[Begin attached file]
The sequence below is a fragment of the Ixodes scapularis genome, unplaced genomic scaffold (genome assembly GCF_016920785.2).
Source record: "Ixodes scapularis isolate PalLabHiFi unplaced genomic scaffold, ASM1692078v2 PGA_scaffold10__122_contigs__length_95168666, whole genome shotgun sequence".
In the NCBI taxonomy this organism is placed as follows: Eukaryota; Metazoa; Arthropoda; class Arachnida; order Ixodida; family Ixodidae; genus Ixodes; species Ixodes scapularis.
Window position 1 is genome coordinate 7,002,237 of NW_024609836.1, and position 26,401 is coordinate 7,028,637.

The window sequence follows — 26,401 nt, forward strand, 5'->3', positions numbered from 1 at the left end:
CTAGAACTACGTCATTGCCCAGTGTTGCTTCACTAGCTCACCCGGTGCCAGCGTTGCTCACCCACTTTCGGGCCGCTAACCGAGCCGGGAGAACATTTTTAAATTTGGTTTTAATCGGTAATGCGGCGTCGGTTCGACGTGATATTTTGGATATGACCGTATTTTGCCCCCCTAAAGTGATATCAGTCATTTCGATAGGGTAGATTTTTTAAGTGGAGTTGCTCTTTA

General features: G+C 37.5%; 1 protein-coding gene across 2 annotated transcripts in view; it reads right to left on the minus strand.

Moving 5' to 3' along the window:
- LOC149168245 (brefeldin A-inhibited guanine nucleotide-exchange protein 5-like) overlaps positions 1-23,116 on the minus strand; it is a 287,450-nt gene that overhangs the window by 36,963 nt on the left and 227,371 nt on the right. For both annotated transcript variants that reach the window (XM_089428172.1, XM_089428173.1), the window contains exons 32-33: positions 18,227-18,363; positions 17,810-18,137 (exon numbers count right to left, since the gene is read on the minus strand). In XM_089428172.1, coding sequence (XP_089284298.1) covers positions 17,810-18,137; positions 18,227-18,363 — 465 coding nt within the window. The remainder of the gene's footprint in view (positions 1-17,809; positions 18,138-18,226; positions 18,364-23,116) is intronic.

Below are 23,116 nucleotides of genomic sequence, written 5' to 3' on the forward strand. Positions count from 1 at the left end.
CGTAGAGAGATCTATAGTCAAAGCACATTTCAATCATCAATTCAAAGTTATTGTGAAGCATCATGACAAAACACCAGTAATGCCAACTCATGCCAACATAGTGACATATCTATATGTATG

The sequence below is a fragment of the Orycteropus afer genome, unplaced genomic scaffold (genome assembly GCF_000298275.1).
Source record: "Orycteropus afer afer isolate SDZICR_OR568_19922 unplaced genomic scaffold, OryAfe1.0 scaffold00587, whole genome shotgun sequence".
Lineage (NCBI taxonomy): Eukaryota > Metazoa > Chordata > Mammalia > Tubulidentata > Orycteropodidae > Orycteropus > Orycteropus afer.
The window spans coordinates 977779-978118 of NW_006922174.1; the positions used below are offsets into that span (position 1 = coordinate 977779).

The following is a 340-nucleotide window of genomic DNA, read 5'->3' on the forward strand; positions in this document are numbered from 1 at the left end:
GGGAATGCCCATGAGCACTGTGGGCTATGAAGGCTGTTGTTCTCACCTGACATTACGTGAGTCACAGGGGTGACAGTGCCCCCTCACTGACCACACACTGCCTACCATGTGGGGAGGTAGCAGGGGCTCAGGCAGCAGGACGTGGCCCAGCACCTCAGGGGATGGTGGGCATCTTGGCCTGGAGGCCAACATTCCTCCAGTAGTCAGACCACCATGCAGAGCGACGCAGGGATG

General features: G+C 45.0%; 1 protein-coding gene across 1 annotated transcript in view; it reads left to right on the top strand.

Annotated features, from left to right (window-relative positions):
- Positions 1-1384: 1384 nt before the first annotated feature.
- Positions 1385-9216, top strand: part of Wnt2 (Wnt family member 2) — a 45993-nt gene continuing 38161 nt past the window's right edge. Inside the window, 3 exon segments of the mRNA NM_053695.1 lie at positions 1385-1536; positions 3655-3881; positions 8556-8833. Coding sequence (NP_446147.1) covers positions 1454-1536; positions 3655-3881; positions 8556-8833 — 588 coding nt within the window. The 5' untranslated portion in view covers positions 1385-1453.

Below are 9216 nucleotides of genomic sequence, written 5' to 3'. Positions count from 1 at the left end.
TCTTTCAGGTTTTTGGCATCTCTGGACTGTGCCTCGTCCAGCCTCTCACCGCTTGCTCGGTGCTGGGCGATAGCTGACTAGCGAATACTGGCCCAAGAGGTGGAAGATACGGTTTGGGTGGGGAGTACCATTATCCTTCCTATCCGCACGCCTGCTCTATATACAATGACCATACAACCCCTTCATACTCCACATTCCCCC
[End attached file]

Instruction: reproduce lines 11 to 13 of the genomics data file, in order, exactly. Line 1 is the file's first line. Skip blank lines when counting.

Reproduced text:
CGTAGAGAGATCTATAGTCAAAGCACATTTCAATCATCAATTCAAAGTTATTGTGAAGCATCATGACAAAACACCAGTAATGCCAACTCATGCCAACATAGTGACATATCTATATGTATG

The sequence below is a fragment of the Orycteropus afer genome, unplaced genomic scaffold (genome assembly GCF_000298275.1).
Source record: "Orycteropus afer afer isolate SDZICR_OR568_19922 unplaced genomic scaffold, OryAfe1.0 scaffold00587, whole genome shotgun sequence".